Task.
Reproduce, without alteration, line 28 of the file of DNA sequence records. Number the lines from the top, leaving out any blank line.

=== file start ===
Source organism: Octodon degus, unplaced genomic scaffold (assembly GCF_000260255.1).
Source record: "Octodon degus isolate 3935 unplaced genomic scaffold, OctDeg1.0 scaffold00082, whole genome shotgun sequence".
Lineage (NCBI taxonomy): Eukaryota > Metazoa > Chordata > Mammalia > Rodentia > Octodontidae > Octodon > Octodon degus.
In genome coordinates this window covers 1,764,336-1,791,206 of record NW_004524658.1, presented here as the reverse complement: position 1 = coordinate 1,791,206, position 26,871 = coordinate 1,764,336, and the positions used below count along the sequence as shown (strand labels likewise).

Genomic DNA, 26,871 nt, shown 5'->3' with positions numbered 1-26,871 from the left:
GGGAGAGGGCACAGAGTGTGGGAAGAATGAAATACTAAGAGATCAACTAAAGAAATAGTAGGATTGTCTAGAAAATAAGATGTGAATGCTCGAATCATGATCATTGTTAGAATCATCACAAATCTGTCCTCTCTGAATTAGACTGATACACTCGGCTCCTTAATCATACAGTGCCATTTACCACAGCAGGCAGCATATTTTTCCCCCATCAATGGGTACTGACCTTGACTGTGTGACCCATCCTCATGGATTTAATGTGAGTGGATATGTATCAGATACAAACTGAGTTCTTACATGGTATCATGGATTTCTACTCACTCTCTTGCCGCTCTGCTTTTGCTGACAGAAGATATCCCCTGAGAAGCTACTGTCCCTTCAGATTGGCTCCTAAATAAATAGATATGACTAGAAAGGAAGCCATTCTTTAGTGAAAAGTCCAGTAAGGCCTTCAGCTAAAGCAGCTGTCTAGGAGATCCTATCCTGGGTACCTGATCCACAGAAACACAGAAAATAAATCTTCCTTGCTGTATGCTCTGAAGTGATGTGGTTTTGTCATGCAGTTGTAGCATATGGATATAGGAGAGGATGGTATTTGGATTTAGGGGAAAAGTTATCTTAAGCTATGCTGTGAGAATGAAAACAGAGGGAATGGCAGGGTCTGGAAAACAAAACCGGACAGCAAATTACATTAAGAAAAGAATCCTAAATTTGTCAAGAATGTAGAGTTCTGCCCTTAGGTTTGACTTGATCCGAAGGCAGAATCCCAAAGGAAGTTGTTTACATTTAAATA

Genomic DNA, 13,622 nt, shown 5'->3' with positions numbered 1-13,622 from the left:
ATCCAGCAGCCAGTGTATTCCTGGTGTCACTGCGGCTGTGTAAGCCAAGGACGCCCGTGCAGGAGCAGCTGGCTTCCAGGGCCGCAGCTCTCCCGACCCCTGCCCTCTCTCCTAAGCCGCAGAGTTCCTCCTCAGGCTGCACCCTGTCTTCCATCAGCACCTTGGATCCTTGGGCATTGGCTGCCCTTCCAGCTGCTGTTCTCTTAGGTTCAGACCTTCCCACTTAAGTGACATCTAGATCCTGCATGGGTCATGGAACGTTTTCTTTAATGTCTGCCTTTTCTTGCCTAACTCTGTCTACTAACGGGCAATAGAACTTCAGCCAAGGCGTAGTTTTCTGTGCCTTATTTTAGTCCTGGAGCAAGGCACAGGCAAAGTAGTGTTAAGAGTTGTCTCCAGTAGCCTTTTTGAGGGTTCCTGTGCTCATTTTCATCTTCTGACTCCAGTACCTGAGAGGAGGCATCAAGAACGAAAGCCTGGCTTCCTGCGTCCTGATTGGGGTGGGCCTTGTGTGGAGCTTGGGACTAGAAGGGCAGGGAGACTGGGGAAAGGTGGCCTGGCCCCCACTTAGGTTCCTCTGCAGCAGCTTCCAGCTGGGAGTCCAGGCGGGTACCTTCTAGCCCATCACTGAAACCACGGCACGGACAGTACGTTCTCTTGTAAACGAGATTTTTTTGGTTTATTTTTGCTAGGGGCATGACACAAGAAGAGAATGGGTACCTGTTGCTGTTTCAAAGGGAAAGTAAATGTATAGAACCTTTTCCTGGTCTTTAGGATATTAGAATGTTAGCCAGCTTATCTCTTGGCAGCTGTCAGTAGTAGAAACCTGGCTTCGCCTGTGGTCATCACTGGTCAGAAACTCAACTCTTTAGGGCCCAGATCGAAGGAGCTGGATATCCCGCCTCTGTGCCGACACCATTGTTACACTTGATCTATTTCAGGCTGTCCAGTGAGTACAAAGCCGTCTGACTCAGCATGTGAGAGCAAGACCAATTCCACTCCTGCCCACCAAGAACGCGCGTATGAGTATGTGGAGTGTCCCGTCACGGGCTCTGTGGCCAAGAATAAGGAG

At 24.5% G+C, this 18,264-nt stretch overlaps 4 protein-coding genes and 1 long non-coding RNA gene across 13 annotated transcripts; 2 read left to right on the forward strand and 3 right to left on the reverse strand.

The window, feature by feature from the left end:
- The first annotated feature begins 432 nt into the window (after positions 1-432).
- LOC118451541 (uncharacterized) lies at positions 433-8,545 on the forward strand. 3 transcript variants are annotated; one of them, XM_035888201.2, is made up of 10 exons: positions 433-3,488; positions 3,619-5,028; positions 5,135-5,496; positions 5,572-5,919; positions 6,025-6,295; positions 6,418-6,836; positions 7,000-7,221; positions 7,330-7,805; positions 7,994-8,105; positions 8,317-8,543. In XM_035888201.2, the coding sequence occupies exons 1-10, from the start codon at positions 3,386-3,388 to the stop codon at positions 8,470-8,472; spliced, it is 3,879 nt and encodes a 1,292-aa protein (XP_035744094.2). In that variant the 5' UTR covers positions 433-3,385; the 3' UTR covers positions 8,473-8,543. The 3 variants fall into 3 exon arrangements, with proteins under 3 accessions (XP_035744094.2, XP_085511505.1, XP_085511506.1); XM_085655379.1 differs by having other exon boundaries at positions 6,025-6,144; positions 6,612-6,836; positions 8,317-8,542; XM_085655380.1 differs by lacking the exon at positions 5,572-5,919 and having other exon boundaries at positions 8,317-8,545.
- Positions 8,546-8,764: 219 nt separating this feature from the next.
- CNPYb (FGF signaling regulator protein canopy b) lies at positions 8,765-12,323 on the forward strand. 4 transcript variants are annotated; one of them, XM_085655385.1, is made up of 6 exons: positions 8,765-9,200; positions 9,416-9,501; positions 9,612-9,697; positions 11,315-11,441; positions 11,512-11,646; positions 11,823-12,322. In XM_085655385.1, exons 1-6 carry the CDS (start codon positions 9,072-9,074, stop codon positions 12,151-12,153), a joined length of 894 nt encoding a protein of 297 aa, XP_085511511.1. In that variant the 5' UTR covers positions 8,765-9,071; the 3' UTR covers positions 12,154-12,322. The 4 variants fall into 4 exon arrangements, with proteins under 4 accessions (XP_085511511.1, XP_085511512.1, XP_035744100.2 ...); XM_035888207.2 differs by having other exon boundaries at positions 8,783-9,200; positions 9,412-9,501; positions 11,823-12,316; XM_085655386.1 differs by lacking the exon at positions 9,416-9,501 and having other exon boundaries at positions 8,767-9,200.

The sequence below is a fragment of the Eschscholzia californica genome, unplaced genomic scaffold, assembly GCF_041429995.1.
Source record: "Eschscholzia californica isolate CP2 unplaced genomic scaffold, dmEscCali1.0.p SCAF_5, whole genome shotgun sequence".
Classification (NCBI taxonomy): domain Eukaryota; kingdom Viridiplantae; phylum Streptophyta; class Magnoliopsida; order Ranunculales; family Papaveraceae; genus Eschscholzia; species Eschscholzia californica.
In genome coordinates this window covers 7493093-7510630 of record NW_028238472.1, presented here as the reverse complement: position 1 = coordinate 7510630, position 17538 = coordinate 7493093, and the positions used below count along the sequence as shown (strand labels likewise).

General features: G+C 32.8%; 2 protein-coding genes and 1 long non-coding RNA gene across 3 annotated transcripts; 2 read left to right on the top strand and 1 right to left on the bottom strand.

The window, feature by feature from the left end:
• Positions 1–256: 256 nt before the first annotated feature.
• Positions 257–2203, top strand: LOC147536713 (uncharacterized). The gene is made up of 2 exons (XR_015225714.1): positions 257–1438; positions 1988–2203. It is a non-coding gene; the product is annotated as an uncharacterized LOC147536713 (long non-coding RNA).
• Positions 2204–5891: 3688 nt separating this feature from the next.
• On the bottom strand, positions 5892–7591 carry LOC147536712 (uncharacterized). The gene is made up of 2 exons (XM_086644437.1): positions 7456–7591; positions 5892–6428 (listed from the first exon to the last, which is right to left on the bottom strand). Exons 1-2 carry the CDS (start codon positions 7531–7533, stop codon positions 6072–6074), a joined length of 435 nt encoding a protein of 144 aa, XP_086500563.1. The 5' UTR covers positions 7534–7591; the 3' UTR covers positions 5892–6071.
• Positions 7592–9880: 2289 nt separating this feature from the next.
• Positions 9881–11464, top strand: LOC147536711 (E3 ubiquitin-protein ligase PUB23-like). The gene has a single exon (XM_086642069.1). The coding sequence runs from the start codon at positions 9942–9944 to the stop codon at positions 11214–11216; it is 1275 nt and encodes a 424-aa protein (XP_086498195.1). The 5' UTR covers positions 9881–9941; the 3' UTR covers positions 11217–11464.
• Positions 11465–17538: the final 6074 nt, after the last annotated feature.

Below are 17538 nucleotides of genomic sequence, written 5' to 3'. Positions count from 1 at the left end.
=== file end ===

Below are 17538 nucleotides of genomic sequence, written 5' to 3'. Positions count from 1 at the left end.